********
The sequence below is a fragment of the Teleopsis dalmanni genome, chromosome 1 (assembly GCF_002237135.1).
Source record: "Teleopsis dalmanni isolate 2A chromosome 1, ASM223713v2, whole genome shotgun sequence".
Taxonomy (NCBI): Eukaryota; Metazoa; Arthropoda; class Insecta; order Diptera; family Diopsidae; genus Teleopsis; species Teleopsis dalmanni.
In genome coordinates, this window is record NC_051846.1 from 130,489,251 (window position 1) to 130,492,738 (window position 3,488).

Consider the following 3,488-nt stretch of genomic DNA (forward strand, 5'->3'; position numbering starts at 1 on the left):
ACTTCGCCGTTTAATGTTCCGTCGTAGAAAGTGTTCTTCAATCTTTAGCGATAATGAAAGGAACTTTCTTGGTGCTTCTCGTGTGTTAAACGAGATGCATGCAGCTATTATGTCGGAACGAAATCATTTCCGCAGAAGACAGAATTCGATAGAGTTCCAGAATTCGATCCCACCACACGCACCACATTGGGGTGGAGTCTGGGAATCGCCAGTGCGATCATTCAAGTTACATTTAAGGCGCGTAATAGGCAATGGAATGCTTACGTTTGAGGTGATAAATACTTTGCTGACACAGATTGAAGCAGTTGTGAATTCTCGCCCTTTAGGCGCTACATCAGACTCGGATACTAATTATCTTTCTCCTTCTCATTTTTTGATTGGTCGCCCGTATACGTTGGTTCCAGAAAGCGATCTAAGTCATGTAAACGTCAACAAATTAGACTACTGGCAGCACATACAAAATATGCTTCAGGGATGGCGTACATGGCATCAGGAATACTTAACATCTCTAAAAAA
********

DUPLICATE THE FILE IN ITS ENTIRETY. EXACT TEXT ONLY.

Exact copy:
The sequence below is a fragment of the Teleopsis dalmanni genome, chromosome 1 (assembly GCF_002237135.1).
Source record: "Teleopsis dalmanni isolate 2A chromosome 1, ASM223713v2, whole genome shotgun sequence".
Taxonomy (NCBI): Eukaryota; Metazoa; Arthropoda; class Insecta; order Diptera; family Diopsidae; genus Teleopsis; species Teleopsis dalmanni.
In genome coordinates, this window is record NC_051846.1 from 130,489,251 (window position 1) to 130,492,738 (window position 3,488).

Consider the following 3,488-nt stretch of genomic DNA (forward strand, 5'->3'; position numbering starts at 1 on the left):
ACTTCGCCGTTTAATGTTCCGTCGTAGAAAGTGTTCTTCAATCTTTAGCGATAATGAAAGGAACTTTCTTGGTGCTTCTCGTGTGTTAAACGAGATGCATGCAGCTATTATGTCGGAACGAAATCATTTCCGCAGAAGACAGAATTCGATAGAGTTCCAGAATTCGATCCCACCACACGCACCACATTGGGGTGGAGTCTGGGAATCGCCAGTGCGATCATTCAAGTTACATTTAAGGCGCGTAATAGGCAATGGAATGCTTACGTTTGAGGTGATAAATACTTTGCTGACACAGATTGAAGCAGTTGTGAATTCTCGCCCTTTAGGCGCTACATCAGACTCGGATACTAATTATCTTTCTCCTTCTCATTTTTTGATTGGTCGCCCGTATACGTTGGTTCCAGAAAGCGATCTAAGTCATGTAAACGTCAACAAATTAGACTACTGGCAGCACATACAAAATATGCTTCAGGGATGGCGTACATGGCATCAGGAATACTTAACATCTCTAAAAAA